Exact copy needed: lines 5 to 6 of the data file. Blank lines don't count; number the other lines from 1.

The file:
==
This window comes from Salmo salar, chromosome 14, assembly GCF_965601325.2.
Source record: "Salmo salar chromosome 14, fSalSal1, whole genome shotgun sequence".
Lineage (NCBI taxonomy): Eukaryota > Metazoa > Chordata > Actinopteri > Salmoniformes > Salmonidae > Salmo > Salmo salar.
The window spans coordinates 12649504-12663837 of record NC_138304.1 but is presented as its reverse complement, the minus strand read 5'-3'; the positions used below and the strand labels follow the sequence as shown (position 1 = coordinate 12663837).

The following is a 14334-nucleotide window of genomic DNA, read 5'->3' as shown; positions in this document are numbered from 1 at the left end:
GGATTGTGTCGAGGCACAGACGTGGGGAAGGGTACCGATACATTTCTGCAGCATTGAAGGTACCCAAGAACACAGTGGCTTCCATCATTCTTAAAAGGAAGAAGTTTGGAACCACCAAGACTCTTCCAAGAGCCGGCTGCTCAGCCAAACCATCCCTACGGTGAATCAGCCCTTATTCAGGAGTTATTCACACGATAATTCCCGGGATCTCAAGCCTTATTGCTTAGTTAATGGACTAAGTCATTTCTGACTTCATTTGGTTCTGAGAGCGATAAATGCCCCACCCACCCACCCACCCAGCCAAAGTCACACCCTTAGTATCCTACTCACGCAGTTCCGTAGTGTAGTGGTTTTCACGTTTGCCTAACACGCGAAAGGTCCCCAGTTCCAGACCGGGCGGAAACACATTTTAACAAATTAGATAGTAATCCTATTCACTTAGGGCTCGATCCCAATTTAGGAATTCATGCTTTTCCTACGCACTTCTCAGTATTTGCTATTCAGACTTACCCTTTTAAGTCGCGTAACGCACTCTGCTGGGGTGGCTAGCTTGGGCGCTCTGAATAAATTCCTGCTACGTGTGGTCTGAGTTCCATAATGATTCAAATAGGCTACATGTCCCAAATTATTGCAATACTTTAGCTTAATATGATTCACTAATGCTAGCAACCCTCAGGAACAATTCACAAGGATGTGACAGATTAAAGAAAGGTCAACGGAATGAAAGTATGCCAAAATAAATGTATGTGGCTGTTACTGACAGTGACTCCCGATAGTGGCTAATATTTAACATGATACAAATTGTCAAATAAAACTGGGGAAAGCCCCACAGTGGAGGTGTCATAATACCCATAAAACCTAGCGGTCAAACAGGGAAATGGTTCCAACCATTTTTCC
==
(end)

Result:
The following is a 14334-nucleotide window of genomic DNA, read 5'->3' as shown; positions in this document are numbered from 1 at the left end:
GGATTGTGTCGAGGCACAGACGTGGGGAAGGGTACCGATACATTTCTGCAGCATTGAAGGTACCCAAGAACACAGTGGCTTCCATCATTCTTAAAAGGAAGAAGTTTGGAACCACCAAGACTCTTCCAAGAGCCGGCTGCTCAGCCAAACCATCCCTACGGTGAATCAGCCCTTATTCAGGAGTTATTCACACGATAATTCCCGGGATCTCAAGCCTTATTGCTTAGTTAATGGACTAAGTCATTTCTGACTTCATTTGGTTCTGAGAGCGATAAATGCCCCACCCACCCACCCACCCAGCCAAAGTCACACCCTTAGTATCCTACTCACGCAGTTCCGTAGTGTAGTGGTTTTCACGTTTGCCTAACACGCGAAAGGTCCCCAGTTCCAGACCGGGCGGAAACACATTTTAACAAATTAGATAGTAATCCTATTCACTTAGGGCTCGATCCCAATTTAGGAATTCATGCTTTTCCTACGCACTTCTCAGTATTTGCTATTCAGACTTACCCTTTTAAGTCGCGTAACGCACTCTGCTGGGGTGGCTAGCTTGGGCGCTCTGAATAAATTCCTGCTACGTGTGGTCTGAGTTCCATAATGATTCAAATAGGCTACATGTCCCAAATTATTGCAATACTTTAGCTTAATATGATTCACTAATGCTAGCAACCCTCAGGAACAATTCACAAGGATGTGACAGATTAAAGAAAGGTCAACGGAATGAAAGTATGCCAAAATAAATGTATGTGGCTGTTACTGACAGTGACTCCCGATAGTGGCTAATATTTAACATGATACAAATTGTCAAATAAAACTGGGGAAAGCCCCACAGTGGAGGTGTCATAATACCCATAAAACCTAGCGGTCAAACAGGGAAATGGTTCCAACCATTTTTCC